Issues such as the district’s debts, an approved contractor for roofs on both the Middle School and North Early Learning Center were discussed at the West Orange-Cove CISD Board of Trustees regular meeting Monday evening.
Of all discussions, the District and Campus Improvement Plans were most informative dealing with present and future involvement towards student academic progress district-wide.
“We’re not leaving anybody behind.” Director of Federal Programs Dr. Larry Haynes said.
The collaborators for these guidelines are Haynes, Ashton Knox, Vickie Price, Dr. Troy Bethley, Brodrick McGrew, and Wilt Alexander. Individual student needs and how to get them, not just to walk a stage, but how to go from K-12 and absorb what is being taught to them is their goal.
“Every single student who takes STAAR, how did the student do? No child is left behind,” Hanes said. “Now we have to look at every kid. We are held accountable…”
From the North Early Learning Center placing only four students to one teacher to getting WO-S High School kids College Career Military Readies (CCMR), everyone in the district is pulling together to move forward.
Haynes said WO-C CISD “is making progress, despite what you might have heard, seen or read,” even with Hurricane Harvey causing so much set back in every accept of the student’s lives.
Although the district, like many others along the coast hit by the natural disaster last year, were “Not Rated” by the Texas Education Agency, Haynes showed research from 2017 to 2018 the students are improving.
“People don’t have a clue what’s going on (in our schools),” a board member said.
Even with the full setbacks of Harvey, the students in 4th and 6th grade did truly well in math. These students showed that there might be water everywhere after a storm, but numbers won’t drown them out of the equation.
Another Trustee said that the TEA doesn’t tell the whole story. “It truly gives me chills,” she said. “People can make numbers say anything they want.”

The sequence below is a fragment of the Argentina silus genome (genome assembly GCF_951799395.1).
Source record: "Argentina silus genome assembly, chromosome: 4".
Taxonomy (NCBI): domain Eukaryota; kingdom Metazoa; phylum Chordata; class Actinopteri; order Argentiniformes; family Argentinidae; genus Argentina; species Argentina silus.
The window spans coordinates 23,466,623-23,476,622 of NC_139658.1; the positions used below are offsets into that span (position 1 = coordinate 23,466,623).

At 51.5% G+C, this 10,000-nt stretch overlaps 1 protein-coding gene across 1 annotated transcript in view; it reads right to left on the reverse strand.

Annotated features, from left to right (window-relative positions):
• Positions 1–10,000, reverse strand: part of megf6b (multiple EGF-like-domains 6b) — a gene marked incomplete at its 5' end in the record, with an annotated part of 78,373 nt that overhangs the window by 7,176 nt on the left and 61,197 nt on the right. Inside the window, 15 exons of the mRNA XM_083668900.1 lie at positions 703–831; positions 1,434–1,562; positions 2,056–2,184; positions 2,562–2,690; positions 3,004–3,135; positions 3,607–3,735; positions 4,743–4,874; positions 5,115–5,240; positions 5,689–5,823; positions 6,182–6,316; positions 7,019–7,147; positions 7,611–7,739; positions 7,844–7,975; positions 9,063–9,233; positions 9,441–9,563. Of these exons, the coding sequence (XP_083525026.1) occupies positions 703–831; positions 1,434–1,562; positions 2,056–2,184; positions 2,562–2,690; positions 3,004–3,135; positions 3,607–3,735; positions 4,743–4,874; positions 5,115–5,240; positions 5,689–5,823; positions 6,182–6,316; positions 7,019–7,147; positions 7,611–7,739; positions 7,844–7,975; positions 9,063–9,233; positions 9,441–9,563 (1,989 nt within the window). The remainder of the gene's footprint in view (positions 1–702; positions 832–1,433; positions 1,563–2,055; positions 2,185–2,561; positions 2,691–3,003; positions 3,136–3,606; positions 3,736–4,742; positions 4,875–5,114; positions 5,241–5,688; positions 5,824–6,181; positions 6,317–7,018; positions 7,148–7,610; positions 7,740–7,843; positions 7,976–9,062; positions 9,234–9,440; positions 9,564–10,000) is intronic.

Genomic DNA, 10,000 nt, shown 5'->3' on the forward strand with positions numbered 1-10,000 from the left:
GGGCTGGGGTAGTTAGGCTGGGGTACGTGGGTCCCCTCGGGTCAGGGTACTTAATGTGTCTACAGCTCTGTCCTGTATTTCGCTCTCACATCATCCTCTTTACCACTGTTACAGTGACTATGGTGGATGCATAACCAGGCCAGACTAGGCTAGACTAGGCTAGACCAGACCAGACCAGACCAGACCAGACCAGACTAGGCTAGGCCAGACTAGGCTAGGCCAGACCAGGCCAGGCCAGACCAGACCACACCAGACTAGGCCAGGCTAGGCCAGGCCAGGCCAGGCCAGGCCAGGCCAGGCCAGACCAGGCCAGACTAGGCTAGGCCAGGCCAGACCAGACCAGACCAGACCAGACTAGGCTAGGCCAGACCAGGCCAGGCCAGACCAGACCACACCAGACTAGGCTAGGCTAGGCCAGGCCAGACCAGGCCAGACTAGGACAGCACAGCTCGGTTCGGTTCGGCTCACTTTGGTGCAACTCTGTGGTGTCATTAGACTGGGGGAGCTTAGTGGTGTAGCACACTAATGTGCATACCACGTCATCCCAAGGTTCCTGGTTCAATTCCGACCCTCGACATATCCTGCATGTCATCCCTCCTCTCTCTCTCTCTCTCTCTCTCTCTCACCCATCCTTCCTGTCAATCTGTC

What the elementary and middle school students accomplished is the growth the teachers, students, and familiar community look forward to and want more of.
“Are we growing our kids?” Haynes said as he addressed the Board of Trustees and the few in the public. “The media is never going to tell you about our growth. Did anyone record that?”
The high school did well in English I by going up by 10 and English II by 13, Algebra was up by nine and Biology up by 19 points according to the TEA numbers. One will not find these numbers because the Harvey Wavier was in effect. However, Haynes was able to gain these statistics to help the district and board to see how to improve the individual student’s education.
“Make sure to work with our households and parents,” Linda Platt-Bryant said to the board, teachers, and administrators present Monday at the end of the open session. “We don’t want to expect failure.”
The board member was referring to students who have, in the past, not been able to graduate their senior year and therefor retook it. Later, it was found that it was the home life that was setting back the students, and she hopes to help all students by way of parent-teacher conferences and focusing on each child.
The overall Board of Trustees time focused on meeting all individual student’s needs instead of the whole school, as was done in the past.
Members also put emphasis on negative feedback from both the media and social platforms.
As one district employee said in the boardroom, “Don’t listen to the noise.”
David Derosier consults with small business on planning and marketing issues, and provides web design and hosting services through OhainWEB.com, an accredited business with the Better Business Bureau that is rated A+ by BBB. He can be reached at JDAVID@Strategy-Planning.info